* Jan output +17.9 pct y/y; +6.7 pct m/m seasonally adjusted
* Electronics:+32.4 pct y/y, Biomedical manufacturing:+2.5 pct y/y
By Fathin Ungku
SINGAPORE, Feb 26 (Reuters) - Singapore’s industrial production jumped much more than expected in January helped by a surge in biomedical manufacturing and electronics output, data showed on Monday.
Manufacturing output rose 17.9 percent in January from a year earlier, data from the Singapore Economic Development Board showed. The surge in output comes after its biggest decline in two years in December.
The Lunar New Year, which fell in January last year and shut factories, also meant that last month’s export numbers benefited from extra working days, analysts said.
Despite most analysts were expecting a surge in on-year growth, the rate at which it grew came as a surprise. The median forecast in a Reuters survey predicted an 8.2 percent expansion from the year-ago period in January.
On a month-on-month and seasonally adjusted basis, industrial production rose 6.7 percent in January. The median forecast was for an expansion of 4.7 percent.
This comes after Singapore’s factories posted their biggest on-year output decline in two years in December, contracting a revised 3.4 percent year-on-year and declining 0.5 percent on a seasonally adjusted month-on-month basis.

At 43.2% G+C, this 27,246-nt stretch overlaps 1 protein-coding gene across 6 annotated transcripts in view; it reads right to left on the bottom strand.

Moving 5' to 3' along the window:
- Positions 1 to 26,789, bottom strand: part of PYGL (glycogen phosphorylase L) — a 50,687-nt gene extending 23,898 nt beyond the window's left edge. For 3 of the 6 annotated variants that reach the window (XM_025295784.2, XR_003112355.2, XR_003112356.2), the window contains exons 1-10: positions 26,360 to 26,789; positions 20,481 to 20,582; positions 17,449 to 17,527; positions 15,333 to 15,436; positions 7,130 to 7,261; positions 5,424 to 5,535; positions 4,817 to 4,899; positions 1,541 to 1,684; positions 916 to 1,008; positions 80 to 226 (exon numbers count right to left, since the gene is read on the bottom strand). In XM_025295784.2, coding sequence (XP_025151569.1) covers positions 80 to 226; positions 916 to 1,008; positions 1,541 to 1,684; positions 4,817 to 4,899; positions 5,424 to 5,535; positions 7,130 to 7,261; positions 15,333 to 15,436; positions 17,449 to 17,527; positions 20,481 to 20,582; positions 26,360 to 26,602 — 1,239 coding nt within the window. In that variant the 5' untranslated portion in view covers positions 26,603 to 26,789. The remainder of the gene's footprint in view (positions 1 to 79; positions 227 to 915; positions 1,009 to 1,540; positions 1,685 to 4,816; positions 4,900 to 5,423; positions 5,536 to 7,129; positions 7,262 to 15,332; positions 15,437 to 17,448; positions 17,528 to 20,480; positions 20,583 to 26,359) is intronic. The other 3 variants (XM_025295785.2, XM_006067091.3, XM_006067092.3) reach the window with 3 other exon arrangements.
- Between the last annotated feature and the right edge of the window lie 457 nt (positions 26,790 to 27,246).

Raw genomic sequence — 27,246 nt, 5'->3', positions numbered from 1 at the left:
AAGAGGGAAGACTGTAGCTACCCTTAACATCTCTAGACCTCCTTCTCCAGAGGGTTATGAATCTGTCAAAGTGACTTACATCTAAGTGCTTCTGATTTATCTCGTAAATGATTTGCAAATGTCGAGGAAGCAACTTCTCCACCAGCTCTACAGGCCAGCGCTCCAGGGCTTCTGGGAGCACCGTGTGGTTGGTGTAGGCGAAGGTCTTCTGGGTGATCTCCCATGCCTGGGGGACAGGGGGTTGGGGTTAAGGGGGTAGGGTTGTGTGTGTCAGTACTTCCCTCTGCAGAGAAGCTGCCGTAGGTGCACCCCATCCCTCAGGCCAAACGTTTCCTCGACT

Biomedical manufacturing grew 2.5 percent in January from a year earlier after suffering a 34.5 percent contraction in the previous month, contributing to the higher-than-expected on-year overall manufacturing output growth.
“Everyone expected a year-on-year growth, but (on-month growth in biomedical manufacturing) provided that extra bit which allowed for a double digit overall growth number,” Nomura economist Brian Tan told Reuters.
But the volatility of the sector makes it difficult to determine if the recovery is sustainable, Tan said.
Electronics output in January jumped 32.4 percent from a year earlier compared with the revised 4.4 percent rise in December.
Singapore along with other trade-reliant economies in Asia has got a boost from an improvement in global demand in 2017, particularly for electronics products and components such as semiconductors.
“Increasingly, a lot of the hardware is going into new technology, like Internet of things, driverless cars and cryptocurrency mining which provide a structural boost for industrial demand,” Tan said.
“January’s number suggests that the electronics sector has not run out of steam just yet.” (Reporting by Fathin Ungku; Editing by Gopakumar Warrier)